Soul On Nice

Author Janet Ray
Publication Twin Cities Reader
Date August 16, 1995

While it's de rigueur to rag on Soul Asylum these days -- from Dave Pirner's new haircut to the content of their videos -- allow the jury to focus on the music for the moment. While "Misery" and "Hopes Up" from Let Your Dim Light Shine reek of existentialist fodder for the hair-farmer bands of yore, songs like "Just Like Anyone" and "Eyes of a Child" are beautiful lyrical fables of the archetypal roller coaster of life's joys and disappointments. The cyclic "String Of Pearls" elegantly recounts the fate of a lost pearl through the course of one day and night. The song is rife with simplistic but philosophical notions of dark and light; seamless lines flow so beautifully that Pirner could be singing the SuperAmerica jingle and it would still be evocative. "Caged Rat" is a wiggy amalgam of styles that approaches John Zorn's Naked City in intensity, and proves the band hasn't lostits Clam Dip diversity.

Soul Asylums South By Southwest show in Austin, Texas, in March was less inspired than I'd seen in the past; Pirner seemed cranky and tired. But considering he was amidst a three-day interview with Rolling Stone writer Neil Strauss -- an interview that would inspire the mother of all innuendo pieces in recent journalistic history -- his mood was pretty understandable.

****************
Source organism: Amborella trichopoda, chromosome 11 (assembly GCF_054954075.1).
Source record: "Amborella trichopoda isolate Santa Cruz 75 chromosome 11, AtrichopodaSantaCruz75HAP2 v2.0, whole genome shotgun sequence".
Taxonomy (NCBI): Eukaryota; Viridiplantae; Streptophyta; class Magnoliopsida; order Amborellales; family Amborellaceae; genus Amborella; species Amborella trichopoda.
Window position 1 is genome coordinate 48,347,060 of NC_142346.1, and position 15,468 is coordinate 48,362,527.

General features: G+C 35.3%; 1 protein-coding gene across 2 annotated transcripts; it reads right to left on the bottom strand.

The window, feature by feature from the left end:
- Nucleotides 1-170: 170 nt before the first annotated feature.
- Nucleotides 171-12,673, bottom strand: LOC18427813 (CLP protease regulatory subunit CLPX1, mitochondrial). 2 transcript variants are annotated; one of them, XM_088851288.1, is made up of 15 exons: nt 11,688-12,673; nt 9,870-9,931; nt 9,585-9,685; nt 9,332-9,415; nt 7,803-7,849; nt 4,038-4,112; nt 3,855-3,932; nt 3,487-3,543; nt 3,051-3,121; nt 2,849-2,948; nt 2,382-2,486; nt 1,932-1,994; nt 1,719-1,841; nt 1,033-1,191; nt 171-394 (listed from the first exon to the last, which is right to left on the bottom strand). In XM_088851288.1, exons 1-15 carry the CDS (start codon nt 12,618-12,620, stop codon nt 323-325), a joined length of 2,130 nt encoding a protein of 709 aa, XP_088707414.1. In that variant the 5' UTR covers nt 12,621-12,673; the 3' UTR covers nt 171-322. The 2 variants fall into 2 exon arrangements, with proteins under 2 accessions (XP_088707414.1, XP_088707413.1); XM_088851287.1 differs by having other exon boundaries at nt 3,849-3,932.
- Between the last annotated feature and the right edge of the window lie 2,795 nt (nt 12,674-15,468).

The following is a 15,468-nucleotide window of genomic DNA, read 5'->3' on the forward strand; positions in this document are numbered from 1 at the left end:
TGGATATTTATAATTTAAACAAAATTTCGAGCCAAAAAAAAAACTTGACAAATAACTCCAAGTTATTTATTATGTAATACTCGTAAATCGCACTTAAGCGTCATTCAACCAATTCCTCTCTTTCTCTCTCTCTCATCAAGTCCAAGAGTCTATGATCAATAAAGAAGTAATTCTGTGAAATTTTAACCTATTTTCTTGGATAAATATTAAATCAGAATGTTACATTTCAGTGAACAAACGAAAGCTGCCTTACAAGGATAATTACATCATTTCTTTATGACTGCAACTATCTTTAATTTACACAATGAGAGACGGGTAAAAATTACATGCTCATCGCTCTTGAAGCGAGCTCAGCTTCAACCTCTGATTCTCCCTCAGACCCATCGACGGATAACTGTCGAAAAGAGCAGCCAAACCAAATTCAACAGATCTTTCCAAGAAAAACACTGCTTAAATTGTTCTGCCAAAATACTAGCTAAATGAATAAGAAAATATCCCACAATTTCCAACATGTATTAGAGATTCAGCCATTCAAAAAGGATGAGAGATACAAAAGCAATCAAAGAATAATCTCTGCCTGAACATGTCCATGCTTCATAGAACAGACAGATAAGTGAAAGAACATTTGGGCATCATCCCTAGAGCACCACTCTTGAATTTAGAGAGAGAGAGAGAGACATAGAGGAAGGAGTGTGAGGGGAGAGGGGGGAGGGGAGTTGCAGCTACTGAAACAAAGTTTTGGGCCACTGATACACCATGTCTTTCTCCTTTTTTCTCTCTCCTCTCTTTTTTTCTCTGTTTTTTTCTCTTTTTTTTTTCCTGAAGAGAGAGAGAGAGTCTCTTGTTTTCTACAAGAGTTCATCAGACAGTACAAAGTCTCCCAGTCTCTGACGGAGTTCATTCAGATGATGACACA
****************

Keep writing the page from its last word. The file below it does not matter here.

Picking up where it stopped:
Delving into the nonmusical evidence, Soul Asylum's Minnesota work ethic remains intact, despite their position at the center of the media petri dish. Having recently completed the video for "Just Like Anyone" with director PJ Hogan (Muriel's Wedding), Karl Mueller says, "I think we overdid [touring] with Grave Dancers Union, so we dropped out of sight for a while afterwards. But we're excited to be touring again. It's been too long."

This tour, with the Jayhawks, Victoria Williams and Matthew Sweet, looks like a mini-Lollapalooza. Partially at Soul Asylums insistence, the field at Midway Stadium will trumpet causes like Planned Parenthood, the American Indian Movement and local AIDS awareness groups. Greenpeace will donate leftover food to local food shelves, and there will be recycling stations.

"Even when we're doing a small show, the amount of cans and bottles that just go into the trash makes me sick, " Mueller says. "So we decided to do something about it."

I'm looking forward to this show. It's no Entry gig of days past, but what the hell? I'm more interested in watching a band evolve than slagging them for doing so. If the next record sucks, the ruling might not be so benign, but for now, we'll cut them some slack.